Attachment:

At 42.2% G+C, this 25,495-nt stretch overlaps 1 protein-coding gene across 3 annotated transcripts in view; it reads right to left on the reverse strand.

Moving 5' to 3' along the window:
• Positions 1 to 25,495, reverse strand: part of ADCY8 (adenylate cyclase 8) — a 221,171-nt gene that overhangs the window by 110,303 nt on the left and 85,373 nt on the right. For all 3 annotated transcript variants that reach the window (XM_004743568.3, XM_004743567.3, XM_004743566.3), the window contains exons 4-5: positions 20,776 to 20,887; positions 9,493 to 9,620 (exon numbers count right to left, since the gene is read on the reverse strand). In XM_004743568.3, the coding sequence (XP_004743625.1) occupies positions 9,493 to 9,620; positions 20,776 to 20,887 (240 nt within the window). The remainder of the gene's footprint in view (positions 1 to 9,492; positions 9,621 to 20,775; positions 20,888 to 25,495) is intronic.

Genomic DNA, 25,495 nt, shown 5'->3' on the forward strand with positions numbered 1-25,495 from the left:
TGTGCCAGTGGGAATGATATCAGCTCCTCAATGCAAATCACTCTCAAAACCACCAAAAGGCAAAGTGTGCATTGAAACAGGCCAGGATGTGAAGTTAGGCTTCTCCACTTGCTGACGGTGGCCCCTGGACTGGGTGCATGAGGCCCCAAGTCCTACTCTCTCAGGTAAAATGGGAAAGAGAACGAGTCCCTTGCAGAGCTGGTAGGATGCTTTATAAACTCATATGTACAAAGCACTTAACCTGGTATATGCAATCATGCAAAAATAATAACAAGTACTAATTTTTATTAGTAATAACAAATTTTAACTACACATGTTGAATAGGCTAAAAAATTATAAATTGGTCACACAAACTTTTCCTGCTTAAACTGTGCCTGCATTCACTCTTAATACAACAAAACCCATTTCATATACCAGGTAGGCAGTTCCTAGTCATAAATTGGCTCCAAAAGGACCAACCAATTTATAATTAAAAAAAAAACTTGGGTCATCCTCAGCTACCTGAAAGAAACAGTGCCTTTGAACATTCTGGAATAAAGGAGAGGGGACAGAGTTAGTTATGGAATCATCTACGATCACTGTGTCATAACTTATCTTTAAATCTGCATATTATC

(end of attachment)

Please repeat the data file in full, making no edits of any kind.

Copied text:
At 42.2% G+C, this 25,495-nt stretch overlaps 1 protein-coding gene across 3 annotated transcripts in view; it reads right to left on the reverse strand.

Moving 5' to 3' along the window:
• Positions 1 to 25,495, reverse strand: part of ADCY8 (adenylate cyclase 8) — a 221,171-nt gene that overhangs the window by 110,303 nt on the left and 85,373 nt on the right. For all 3 annotated transcript variants that reach the window (XM_004743568.3, XM_004743567.3, XM_004743566.3), the window contains exons 4-5: positions 20,776 to 20,887; positions 9,493 to 9,620 (exon numbers count right to left, since the gene is read on the reverse strand). In XM_004743568.3, the coding sequence (XP_004743625.1) occupies positions 9,493 to 9,620; positions 20,776 to 20,887 (240 nt within the window). The remainder of the gene's footprint in view (positions 1 to 9,492; positions 9,621 to 20,775; positions 20,888 to 25,495) is intronic.

Genomic DNA, 25,495 nt, shown 5'->3' on the forward strand with positions numbered 1-25,495 from the left:
TGTGCCAGTGGGAATGATATCAGCTCCTCAATGCAAATCACTCTCAAAACCACCAAAAGGCAAAGTGTGCATTGAAACAGGCCAGGATGTGAAGTTAGGCTTCTCCACTTGCTGACGGTGGCCCCTGGACTGGGTGCATGAGGCCCCAAGTCCTACTCTCTCAGGTAAAATGGGAAAGAGAACGAGTCCCTTGCAGAGCTGGTAGGATGCTTTATAAACTCATATGTACAAAGCACTTAACCTGGTATATGCAATCATGCAAAAATAATAACAAGTACTAATTTTTATTAGTAATAACAAATTTTAACTACACATGTTGAATAGGCTAAAAAATTATAAATTGGTCACACAAACTTTTCCTGCTTAAACTGTGCCTGCATTCACTCTTAATACAACAAAACCCATTTCATATACCAGGTAGGCAGTTCCTAGTCATAAATTGGCTCCAAAAGGACCAACCAATTTATAATTAAAAAAAAAACTTGGGTCATCCTCAGCTACCTGAAAGAAACAGTGCCTTTGAACATTCTGGAATAAAGGAGAGGGGACAGAGTTAGTTATGGAATCATCTACGATCACTGTGTCATAACTTATCTTTAAATCTGCATATTATC